All his life Yuri Maximovich Isakovsky, a minor Russian poet, editor of a journal of folk music, sometime English translator, has assiduously avoided power and politics—in fact, attention of any kind. How can it be, then, that the Soviet government has chosen him to attend a conference in the fabled land of bourgeois temptation itself, New York City? And not only that, but to do a "piece of work" for the KGB, to deliver a code message embedded in the text of a certain poem to be read in public along with his own . . .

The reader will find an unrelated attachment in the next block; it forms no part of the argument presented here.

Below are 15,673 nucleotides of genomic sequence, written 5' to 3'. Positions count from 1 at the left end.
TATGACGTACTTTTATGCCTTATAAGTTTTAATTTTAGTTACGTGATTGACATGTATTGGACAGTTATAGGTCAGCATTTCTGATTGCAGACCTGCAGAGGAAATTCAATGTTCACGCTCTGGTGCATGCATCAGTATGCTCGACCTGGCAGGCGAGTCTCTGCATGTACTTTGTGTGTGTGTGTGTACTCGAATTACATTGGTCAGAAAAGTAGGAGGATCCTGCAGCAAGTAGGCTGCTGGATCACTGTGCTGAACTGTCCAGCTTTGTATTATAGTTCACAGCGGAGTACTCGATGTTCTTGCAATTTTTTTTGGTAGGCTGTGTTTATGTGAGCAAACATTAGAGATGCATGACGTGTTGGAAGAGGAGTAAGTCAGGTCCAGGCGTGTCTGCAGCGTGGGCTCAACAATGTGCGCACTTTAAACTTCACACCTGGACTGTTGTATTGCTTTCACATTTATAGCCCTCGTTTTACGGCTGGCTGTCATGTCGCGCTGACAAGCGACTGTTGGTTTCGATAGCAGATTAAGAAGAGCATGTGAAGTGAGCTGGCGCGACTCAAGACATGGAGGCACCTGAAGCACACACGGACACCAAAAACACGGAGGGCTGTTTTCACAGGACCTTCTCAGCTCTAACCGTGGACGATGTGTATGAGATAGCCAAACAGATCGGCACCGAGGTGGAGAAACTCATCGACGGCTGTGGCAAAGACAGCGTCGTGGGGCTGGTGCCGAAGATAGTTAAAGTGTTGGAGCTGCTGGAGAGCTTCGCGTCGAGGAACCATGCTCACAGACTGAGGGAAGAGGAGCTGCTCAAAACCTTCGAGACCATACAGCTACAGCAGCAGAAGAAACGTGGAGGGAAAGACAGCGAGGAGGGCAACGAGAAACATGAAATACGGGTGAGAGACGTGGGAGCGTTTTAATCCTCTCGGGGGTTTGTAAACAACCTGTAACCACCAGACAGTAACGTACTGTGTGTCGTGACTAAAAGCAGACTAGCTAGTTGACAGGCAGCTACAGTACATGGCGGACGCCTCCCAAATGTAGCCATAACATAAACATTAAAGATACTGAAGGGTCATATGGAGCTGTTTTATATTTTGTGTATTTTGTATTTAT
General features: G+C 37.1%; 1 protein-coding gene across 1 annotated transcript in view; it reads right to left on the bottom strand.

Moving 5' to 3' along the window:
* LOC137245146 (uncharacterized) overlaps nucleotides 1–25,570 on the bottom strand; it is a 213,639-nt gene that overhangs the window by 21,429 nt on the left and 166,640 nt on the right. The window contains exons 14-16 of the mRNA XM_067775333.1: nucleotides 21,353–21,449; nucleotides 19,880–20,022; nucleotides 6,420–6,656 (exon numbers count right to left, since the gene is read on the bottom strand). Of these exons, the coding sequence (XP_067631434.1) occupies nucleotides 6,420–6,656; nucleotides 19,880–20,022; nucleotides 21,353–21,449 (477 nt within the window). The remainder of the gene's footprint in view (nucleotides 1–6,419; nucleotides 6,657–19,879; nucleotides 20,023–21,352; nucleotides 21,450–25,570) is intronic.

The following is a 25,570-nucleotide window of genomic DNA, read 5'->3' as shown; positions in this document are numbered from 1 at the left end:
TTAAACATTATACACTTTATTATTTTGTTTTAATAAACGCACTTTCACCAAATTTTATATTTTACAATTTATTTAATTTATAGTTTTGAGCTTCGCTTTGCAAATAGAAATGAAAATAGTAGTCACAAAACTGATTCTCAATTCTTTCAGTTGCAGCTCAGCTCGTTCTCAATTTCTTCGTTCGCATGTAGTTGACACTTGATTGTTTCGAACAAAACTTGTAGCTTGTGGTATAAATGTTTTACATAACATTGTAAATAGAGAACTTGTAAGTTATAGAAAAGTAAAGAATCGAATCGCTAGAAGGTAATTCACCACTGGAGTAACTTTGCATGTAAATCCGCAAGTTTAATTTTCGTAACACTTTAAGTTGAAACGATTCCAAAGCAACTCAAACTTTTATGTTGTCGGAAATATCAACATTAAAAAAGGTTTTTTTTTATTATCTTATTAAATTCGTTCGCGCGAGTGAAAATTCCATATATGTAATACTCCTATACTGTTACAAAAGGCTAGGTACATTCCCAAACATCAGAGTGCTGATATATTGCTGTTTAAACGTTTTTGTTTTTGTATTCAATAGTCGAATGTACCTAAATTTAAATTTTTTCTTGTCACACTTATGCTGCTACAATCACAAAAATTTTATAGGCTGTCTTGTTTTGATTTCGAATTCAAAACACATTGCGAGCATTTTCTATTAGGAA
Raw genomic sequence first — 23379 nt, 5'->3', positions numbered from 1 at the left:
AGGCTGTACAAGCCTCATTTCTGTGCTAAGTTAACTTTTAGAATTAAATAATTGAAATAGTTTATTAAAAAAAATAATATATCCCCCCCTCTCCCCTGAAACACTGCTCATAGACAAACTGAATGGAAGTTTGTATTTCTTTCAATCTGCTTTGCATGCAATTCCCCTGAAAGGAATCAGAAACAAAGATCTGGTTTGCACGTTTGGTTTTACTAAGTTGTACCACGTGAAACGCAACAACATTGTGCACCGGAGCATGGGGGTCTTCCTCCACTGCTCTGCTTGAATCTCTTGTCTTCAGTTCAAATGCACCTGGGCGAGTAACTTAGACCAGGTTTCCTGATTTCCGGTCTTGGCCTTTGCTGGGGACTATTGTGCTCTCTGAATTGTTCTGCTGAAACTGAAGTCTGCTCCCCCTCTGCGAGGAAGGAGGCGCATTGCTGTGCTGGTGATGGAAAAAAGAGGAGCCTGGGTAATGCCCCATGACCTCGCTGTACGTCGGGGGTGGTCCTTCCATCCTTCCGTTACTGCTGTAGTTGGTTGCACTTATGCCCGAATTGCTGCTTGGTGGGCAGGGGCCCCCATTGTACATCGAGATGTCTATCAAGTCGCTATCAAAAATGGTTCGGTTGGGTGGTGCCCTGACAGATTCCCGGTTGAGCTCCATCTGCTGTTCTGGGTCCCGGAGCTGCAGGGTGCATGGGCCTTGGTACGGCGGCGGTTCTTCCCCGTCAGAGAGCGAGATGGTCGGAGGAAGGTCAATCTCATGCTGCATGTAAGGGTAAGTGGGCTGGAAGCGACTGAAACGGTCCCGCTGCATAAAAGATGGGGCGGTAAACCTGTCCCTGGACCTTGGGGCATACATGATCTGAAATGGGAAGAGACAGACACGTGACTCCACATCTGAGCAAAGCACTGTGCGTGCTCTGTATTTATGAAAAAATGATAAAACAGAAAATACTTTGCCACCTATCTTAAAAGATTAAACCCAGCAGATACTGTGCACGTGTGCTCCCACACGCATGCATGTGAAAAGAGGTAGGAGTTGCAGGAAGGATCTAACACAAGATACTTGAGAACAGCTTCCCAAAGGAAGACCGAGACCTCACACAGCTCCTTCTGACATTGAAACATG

"Cohen has achieved here a tour de force, bringing the idea of poetry to life in a messy little man, no hero at all, not even that much of a poet. . . . [The novel] is stately as well as funny, an authentically noble account of a celebrant. . . . It is the true article."—Geoffrey Wolff, New York Times Book Review
"Arthur Cohen catches fire. . . . A Hero in His Time represents for him a great imaginative leap, for we are shown the interior mental landscape of a middle-aged Russian-Jewish minor poet and . . . most astonishing is that we believe, without question, in this poet."—Doris Grumbach, Village Voice
"A tremendous achievement. . . . To have made this tremendous imaginative leap from the heart of American Jewishness to the heart of Russian Jewishness was a daring thing to do, and it has been accomplished with absolute conviction."—The Sunday Times (London)
"A rich compound of high seriousness and robust comedy."—Newsweek